Ever look around or read people’s blogs on the internet and think: How the hell did they manage to save all that $$$$$$$ by the time they were 30??!
Then you read the background, and realize how early they must have started, or that they had certain circumstances that you can’t replicate, and you start berating yourself for not having done the same when you were younger.
I am no stranger to this feeling.
In fact, if I didn’t watch debt shows and put myself back into the REAL world by talking to people outside of the personal finance circle, I’d probably be in the corner right now crying and feeling like I haven’t done anything worthwhile with my life and like I’m an utter failure compared to them.
PF Bloggers are NOT NORMAL PEOPLE
Yes, even though I am also are fully aware that these incredible folks comprise of a group made up of less than 0.001% of the population, all age groups taken into consideration.
See, I really wish I had taken a look at my money sooner than I did (mid-20s), and I wish I hadn’t gone into $60,000 of debt for school (I could have certainly been more frugal and it may have been $40,000, tops.)
I also wish to some extent, I didn’t make mistakes that cost me big bucks, like moving to the U.S. and then moving back, disillusioned.
Sometimes all I can see are my bad money mistakes in comparison to all the amazing ones other people have made in their lives, even though I KNOW I have done really well for myself.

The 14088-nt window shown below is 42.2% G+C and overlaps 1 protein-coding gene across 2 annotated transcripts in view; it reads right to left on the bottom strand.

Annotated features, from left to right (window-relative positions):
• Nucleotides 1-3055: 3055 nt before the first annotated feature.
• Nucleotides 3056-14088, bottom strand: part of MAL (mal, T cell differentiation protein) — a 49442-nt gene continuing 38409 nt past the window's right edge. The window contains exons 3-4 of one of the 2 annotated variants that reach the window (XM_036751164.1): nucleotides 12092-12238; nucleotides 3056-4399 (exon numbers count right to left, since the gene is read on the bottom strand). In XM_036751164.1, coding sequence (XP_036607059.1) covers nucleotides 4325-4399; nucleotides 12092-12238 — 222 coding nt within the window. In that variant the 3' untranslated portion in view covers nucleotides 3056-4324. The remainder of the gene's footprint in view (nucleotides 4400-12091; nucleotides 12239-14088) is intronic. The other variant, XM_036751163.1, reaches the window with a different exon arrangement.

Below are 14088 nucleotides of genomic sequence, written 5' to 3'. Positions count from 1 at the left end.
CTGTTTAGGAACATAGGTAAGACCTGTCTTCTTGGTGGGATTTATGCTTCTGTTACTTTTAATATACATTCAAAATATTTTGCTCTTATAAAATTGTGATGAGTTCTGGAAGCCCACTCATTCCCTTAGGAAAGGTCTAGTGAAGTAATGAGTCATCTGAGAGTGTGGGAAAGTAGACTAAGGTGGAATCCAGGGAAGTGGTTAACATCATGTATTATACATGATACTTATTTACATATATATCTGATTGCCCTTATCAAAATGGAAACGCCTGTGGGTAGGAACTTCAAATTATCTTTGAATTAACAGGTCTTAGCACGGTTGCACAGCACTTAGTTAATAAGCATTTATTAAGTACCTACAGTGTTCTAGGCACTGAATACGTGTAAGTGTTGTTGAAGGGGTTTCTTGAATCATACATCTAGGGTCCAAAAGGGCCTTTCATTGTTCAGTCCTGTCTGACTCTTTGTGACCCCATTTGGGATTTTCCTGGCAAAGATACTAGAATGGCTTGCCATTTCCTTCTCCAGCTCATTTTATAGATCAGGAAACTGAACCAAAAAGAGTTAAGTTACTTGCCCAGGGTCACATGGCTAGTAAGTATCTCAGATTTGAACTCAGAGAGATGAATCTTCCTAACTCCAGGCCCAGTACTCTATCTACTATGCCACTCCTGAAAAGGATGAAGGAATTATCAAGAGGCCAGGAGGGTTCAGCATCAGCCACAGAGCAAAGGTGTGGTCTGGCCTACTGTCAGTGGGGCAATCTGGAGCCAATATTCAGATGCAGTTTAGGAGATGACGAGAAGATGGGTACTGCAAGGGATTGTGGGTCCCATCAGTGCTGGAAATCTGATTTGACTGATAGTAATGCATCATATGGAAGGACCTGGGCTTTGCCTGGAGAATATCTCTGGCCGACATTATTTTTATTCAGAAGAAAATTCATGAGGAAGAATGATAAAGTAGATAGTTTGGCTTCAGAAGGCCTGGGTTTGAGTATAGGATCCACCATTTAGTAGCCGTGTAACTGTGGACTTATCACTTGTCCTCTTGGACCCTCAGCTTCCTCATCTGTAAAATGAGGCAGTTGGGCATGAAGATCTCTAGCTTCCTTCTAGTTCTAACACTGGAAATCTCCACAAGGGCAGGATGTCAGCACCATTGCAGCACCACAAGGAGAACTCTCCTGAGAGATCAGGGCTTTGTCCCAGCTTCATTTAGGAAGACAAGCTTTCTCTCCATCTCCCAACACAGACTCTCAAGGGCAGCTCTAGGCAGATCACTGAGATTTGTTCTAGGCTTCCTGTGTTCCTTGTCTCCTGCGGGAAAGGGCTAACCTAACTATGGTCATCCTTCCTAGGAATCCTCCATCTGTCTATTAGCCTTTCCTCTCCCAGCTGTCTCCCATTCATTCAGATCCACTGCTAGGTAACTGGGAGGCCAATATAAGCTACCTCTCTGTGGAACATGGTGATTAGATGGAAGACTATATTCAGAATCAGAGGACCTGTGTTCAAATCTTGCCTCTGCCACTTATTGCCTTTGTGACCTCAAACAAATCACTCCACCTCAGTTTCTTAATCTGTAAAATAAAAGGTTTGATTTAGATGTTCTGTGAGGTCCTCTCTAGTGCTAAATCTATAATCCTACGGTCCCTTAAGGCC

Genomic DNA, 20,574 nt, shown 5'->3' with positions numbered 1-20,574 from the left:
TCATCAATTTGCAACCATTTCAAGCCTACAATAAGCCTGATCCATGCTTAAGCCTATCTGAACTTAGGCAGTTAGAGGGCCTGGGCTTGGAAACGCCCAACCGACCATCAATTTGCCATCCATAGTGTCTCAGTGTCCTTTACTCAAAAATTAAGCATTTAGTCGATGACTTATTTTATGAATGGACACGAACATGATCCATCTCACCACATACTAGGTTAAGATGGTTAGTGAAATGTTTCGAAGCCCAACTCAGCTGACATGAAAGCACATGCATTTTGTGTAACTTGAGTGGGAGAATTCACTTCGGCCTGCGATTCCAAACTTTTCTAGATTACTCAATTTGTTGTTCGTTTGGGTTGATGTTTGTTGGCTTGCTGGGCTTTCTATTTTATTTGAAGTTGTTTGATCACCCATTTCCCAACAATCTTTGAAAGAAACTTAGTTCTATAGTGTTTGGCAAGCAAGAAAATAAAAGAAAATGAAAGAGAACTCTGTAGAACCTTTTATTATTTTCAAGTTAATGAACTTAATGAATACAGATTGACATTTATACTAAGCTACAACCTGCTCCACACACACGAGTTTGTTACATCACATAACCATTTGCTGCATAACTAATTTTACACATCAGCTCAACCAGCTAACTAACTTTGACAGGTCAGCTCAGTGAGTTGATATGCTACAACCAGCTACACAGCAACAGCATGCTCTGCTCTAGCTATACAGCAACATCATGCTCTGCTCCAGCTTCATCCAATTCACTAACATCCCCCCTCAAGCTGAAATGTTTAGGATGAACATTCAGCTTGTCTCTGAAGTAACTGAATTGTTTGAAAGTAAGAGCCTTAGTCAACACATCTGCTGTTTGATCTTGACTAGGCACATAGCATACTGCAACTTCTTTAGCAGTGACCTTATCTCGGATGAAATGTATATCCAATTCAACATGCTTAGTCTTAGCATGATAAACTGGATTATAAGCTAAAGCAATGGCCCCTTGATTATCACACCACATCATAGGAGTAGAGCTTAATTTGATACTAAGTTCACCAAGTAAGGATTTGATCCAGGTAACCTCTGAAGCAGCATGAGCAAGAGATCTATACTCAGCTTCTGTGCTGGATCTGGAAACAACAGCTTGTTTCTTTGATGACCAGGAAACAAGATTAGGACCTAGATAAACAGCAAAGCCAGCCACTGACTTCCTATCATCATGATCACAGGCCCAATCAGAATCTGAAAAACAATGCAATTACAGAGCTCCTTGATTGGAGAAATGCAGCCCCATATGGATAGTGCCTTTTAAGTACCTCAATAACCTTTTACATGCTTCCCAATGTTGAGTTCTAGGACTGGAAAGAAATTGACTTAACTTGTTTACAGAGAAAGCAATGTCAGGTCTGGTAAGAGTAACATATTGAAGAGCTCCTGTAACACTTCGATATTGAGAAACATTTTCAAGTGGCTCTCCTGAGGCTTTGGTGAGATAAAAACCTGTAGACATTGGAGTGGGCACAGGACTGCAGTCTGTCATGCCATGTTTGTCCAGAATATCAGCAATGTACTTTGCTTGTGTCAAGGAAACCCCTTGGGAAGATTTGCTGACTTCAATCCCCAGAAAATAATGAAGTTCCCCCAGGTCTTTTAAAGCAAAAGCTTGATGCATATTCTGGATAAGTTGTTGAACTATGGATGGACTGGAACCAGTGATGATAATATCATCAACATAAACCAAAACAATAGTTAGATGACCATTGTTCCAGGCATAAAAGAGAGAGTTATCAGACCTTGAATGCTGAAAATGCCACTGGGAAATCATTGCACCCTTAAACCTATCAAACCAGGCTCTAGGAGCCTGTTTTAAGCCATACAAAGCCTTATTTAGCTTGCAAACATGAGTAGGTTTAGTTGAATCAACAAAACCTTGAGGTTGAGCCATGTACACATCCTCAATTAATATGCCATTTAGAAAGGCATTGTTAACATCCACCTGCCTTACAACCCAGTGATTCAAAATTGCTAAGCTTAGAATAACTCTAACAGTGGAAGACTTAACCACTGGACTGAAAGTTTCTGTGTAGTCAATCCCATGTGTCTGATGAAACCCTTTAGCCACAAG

It’s hard not to feel jealous, envious, sad, and eventually, discouraged.
The thing I always try to remember is this:
I can’t do anything about my past now, but I can at least change my future.
It ends up giving me motivation (eventually, after I get through a box or two of macarons), to think about my money more and how I handle it.
They did and still do things I am not willing to
I also acknowledge that they’re doing things I am not willing to.
I have different priorities, and it’s what is making me happy.
I am not interested in killing myself by working 100+ hour weeks in any job, or any capacity to get that money.
I am not interested in eating food on sale, living on $10,000 or less a year, or doing anything so frugal it becomes such a sacrifice for me to reach that $$ goal, that I am unhappy with my life.
I want to continue to spend money on traveling (about $5000 a year), and buying shiny, pretty things (within reason).
I am also not that interested in saving decamillions. Just a million or two will suffice by the time I decide I want to retire, taking into account inflation.
I am not really keen on retiring early either, as I really do enjoy my job and the challenges it brings, especially since I work on contract and I always have some bench time to relax.
And by ‘retiring early’, I mean not by 30 or 40.
I’m thinking 50 is a nice age to retire, if I want to.
I want a simple life — what the hell would I do with all the money anyway when I’m old and (re)tired, if all I do is I regret all the time I wasted at the office, killing myself for a job?
Frankly, I just have to remind myself that I’ve only been working about less than half of my life (2 out of 5 working years), which is a very relaxing (almost too relaxing) ratio, and I have saved quite a lot in spite of that, and all my bad money mistakes (~$200,000).
TOMORROW IS ANOTHER DAY
So really, no matter what age you are at, or where you are in life, the real day to change that matters is the next one.